The Tolkien Biopic Is Just Lord of the Rings References

A new movie about the beloved author overlooks interesting details of his life in favor of drawing obvious connections to his influences.

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Too often, a biographical drama about the life of a famous author boils down to a rote depiction of literary influences. John Ronald Reuel Tolkien’s life story is perfectly fascinating in its own right: Orphaned at the age of 12, he grew up a star scholarship student with a passion for linguistics, fought in World War I (including the historically bloody Battle of the Somme), and survived to become a noted academic. But Tolkien, Dome Karukoski’s new film about the writer’s young life, exists only because Tolkien would go on to create the world of The Lord of the Rings. Thus its entire narrative purpose is to check off every detail in the budding author’s life that had some bearing on his work.

The film does all this to the exclusion of the work itself. Presumably because the act of sitting down and putting pen to paper is not that visually dynamic, Tolkien, which stars Nicholas Hoult in the title role, cuts off the action right before he starts work on his great novels. Instead, it devotes 111 minutes of molasses-slow storytelling to his youth, his war service, his romance with wife Edith Bratt (played by Lily Collins), and his bond with three school chums that was so close, one might even call it … a fellowship. Which Hoult, as Tolkien, does, practically right into the camera. This is a biopic so fearful that audiences won’t get the connections it’s drawing that it depicts a CGI dragon stalking the battlefields of the Somme. The result doesn’t rise above the insight of a Wikipedia page.

Tolkien was raised in austere times, and he grew up in particularly strained circumstances because his mother, Mabel, died abruptly of diabetes at the age of 34 (his father died years earlier). Brought up in a strict religious environment by his mother’s friend Francis Morgan (Colm Meaney), a stern Catholic priest, Tolkien threw himself into his studies, showing particular aptitude for the classics, Old English, and creating his own fictional languages. Edith was another boarder at the foster home where he grew up; his best pals were schoolmates who would gather with him to drink tea, discuss poetry, and generally jape around as harmlessly as possible. Karukoski’s film cuts between these episodes from Tolkien’s younger days and his service in the Somme, where he searches for his friend Geoffrey (Anthony Boyle) on the battlefield with a helpful friend named Sam (Craig Roberts) in tow. Yes, Sam. Did you get it? Don’t worry—the film makes sure you will.

If you’re not looking for much more than a relaxing couple of hours in the theater, Tolkien isn’t a bad bet; it mostly sustains an extremely sleepy mood. Unlike his other author performance, in the horrendous J. D. Salinger biopic Rebel in the Rye, Hoult is not straining to make Tolkien appear as a groundbreaking nonconformist destined to change culture forever. The naughtiest thing Tolkien does in the film is sneak backstage for an opera performance; the most popular beverage being swigged for most of the movie is tea. Karukoski, a Finnish director who made a small splash in 2017 with another biopic, called Tom of Finland (about a far more transgressive historical figure), shoots this part of Tolkien’s life with a sun-kissed, autumnal hue, giving each flashback a nostalgic haze that only slows down the action even more.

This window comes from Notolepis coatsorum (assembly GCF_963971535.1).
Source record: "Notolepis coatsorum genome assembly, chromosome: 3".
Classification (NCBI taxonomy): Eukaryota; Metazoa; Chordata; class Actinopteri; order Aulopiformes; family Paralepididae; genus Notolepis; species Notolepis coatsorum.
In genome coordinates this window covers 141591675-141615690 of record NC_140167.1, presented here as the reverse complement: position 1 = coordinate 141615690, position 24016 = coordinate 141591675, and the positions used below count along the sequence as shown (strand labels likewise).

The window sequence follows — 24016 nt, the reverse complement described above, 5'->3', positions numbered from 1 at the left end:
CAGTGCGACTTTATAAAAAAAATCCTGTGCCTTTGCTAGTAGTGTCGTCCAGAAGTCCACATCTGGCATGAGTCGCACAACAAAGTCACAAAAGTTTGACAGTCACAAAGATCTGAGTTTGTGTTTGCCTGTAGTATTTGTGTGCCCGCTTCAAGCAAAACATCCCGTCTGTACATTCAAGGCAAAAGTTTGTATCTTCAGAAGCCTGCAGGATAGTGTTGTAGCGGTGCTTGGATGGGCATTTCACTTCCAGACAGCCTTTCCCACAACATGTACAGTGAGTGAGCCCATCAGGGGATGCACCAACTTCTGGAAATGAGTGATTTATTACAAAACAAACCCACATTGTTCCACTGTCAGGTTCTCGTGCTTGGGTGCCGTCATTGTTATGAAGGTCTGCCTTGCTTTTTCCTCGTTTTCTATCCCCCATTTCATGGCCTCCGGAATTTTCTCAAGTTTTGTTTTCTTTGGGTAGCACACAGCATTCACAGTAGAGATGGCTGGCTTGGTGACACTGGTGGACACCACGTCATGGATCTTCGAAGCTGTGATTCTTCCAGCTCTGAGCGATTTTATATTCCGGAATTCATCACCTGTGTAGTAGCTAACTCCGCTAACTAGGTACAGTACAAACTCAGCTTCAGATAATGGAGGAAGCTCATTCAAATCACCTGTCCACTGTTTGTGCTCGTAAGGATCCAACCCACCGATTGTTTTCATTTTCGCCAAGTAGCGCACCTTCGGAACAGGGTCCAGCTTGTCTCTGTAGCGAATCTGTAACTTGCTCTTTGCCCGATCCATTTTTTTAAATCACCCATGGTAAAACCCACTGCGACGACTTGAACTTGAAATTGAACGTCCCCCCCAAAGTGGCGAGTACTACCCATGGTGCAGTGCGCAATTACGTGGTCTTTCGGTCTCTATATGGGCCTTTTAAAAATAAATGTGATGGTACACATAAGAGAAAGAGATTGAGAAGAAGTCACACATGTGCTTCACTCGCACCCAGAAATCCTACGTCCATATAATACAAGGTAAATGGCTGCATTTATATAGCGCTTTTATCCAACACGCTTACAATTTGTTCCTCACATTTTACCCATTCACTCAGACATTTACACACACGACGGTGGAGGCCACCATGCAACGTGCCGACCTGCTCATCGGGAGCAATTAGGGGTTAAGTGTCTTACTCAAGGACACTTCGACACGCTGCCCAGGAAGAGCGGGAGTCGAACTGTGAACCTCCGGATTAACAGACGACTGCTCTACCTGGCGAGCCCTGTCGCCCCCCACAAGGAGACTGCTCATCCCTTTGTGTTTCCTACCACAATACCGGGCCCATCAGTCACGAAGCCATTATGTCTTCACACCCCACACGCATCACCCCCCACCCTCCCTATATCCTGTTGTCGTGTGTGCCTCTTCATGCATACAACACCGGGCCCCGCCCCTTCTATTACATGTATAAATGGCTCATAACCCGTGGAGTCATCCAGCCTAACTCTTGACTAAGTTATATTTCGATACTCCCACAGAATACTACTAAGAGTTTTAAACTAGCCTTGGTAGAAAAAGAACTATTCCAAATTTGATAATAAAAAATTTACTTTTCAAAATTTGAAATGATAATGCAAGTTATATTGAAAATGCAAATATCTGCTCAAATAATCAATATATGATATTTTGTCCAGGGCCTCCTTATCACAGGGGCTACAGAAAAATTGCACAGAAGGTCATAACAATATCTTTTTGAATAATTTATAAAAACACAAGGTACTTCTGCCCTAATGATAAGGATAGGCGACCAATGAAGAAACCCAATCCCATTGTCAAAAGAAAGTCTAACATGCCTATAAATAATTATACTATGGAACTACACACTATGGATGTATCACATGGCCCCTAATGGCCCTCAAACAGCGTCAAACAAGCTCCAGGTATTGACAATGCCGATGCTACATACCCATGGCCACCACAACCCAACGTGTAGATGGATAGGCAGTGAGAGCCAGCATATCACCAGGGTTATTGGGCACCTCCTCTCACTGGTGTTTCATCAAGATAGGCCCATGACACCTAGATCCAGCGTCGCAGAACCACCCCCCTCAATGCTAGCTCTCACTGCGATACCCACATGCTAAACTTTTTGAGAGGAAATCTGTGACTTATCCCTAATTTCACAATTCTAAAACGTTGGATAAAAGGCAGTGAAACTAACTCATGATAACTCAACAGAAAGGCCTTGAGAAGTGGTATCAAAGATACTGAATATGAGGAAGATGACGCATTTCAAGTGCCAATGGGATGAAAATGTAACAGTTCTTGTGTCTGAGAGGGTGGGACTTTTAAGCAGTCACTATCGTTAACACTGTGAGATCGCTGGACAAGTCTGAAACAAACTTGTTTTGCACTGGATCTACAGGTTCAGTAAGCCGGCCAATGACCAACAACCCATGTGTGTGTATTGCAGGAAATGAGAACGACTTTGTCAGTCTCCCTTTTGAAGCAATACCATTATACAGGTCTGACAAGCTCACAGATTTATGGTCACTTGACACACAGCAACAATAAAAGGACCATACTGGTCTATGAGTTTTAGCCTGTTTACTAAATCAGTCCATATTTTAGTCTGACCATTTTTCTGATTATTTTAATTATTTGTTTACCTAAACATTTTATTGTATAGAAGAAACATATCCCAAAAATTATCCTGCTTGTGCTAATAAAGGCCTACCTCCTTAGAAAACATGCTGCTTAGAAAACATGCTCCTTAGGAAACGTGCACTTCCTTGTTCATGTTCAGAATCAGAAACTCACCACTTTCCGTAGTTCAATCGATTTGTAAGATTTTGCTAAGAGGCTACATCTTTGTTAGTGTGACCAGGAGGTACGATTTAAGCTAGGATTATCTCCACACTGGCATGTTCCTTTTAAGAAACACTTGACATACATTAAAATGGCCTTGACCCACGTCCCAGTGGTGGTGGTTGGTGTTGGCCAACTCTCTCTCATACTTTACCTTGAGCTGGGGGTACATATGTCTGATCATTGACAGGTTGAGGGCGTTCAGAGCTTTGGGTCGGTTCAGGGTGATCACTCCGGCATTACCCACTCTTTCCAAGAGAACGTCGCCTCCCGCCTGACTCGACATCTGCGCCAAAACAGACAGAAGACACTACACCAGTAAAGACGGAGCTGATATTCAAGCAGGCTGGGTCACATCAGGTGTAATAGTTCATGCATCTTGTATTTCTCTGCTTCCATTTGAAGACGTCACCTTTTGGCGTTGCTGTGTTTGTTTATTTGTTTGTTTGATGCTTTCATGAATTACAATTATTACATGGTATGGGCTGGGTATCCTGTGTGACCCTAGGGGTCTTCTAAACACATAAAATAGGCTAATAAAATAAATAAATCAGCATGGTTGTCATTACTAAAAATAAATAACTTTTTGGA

Every major moment in the movie reads as lazy box-checking. Besides the visions of dragons, a trip to see a Wagner opera (the composer’s Ring cycle was a major influence on The Lord of the Rings), and the mention of a great “fellowship” between Tolkien and his chums, there’s an extended sequence in which Tolkien and Edith discuss his love of the phrase cellar door, a linguistic flourish that Tolkien famously proclaimed was one of the most beautiful in the English language. Though Tolkien likely did not invent scholarly affection for the phrase, the film shoehorns it in anyway, trying to leave the most obvious possible trail of crumbs to the author’s beloved canon. The war material pulls no punches; the Somme was a cruel, horrifying moment in world history, and Karukoski depicts it bluntly. But everything that happens seems irritatingly in service of a punch line—the creation of The Lord of the Rings—that never comes.

Most baffling of all, the film overlooks the fascinating details of Tolkien’s later life—his comradeship with C. S. Lewis, his years teaching at Oxford University—in favor of bonds between Tolkien and his teenage friends that aren’t fully developed or deeply examined in the script. Karukoski might have told a powerful story about the legacy of World War I and the havoc it wreaked on a generation, killing young soldiers in the millions (indeed, Tolkien told that story himself, obliquely and thrillingly, through his novels). Or he might have taken a more sweeping epic scope befitting his subject. Instead, Tolkien does nothing more than lay out the basics of its hero’s life. It feels like a wasted opportunity.